|Brake Rotor Removal for Those Pesky Hex Head Fasteners
Ed: First things first: the bolts that hold the rotors on these bikes just plain suck! They will instantly round off, and they were also installed with Loctite from the factory. Ham-fistedness with the bolt removal will necessitate extracting the stripped bolt from the wheel.
First, heat the bolt and the area of the wheel casting around the bolt hole with propane or Mapp gas. Get it good and hot to expand the hole and melt the Loctite. Whack the top of the bolt with a hammer a few times. Now use an impact driver with a Craftsman or higher quality 5mm socket (not a cheap import socket) and a hammer and impact the bolt loose. Repeat heat/impact until the bolt comes loose. Once the bolt turns � turn or so, remove the bolt with your ratchet.
In this case, impact (dynamic torque), and not static torque is your friend.
|Jerry: There may come a time when it is necessary to remove the disc brake carriers on your newer Guzzi, e.g. in order to power coat the wheel or replace a worn/damaged rotor. Since the factory uses special button-head socket-head (Allen) cap screws secured with thread lock, they can be a real bear to remove, and the Allen recesses on the bolts are easily damaged. Here is the right way to do it.
You will need: 1) replacement bolts, from the dealer. These are special made bolts that are not generally available. 2) a high-quality 3/8" drive 5mm Allen bit. Do not try to use the cheap stuff. 3) 3/8" drive impact driver. 4) a 4lb sledge hammer. 5) a reasonably thick piece of carpet, cardboard or other such padding to place in between the concrete surface and the wheel. 6) a heat gun. A hair dryer won't cut it. 7) safety glasses, just in case. 8) a 3/8" ratchet drive.
Step 1: after removing the wheel from the bike and laying it on the floor, don the safety glasses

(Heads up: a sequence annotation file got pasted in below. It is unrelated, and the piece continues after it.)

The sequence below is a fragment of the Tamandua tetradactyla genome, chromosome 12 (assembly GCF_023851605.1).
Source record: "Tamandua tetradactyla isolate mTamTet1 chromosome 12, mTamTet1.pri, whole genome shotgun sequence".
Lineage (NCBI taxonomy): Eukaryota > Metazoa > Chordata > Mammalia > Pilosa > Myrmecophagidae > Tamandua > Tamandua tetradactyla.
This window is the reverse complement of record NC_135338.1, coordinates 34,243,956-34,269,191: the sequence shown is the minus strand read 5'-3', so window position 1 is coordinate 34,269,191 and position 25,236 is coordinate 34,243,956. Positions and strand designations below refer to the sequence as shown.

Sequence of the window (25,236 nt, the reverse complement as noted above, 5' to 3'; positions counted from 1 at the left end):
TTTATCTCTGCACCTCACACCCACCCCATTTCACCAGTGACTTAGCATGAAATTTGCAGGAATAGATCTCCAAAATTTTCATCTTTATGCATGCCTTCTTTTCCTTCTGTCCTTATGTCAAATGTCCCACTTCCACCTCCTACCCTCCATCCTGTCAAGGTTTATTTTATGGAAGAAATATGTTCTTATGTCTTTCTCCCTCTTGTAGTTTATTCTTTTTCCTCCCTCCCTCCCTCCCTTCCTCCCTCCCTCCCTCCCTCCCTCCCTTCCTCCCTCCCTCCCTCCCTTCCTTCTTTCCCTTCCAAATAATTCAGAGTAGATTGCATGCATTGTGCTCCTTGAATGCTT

Step 2: apply heat to the area of the bolt. While it is hot, insert just the Allen bit and whack it good a few times with the hammer. The idea is to use the heat to soften the thread sealant and the blows to break it loose. If you try to use a cheap Allen bit, you may find that the hammering will peen the drive opening such that the 3/8" drive will no longer go into the bit.
Step 3: heat some more, if necessary and then repeat the process with the impact driver. The bolt should break free and loosen. Use the ratchet to remove it while still warm.
If this is done correctly, all of the bolts should come out without the necessity of cutting/grinding. If for some reason this isn't the case, it is best to use a cutting wheel or other such to carefully cut a slot in the head of the bolt and try to turn it out with the blade screwdriver bit on the impact driver. Grinding the head off the bolt will get the carrier off, but then you have to contend with removing the rest of the bolt with vice grips.
Credit due: I learned this procedure while working as a mechanic at Moto Guzzi Classis, from the proprietor, Mark Etheridge, Guzzi Sage Extraordinaire.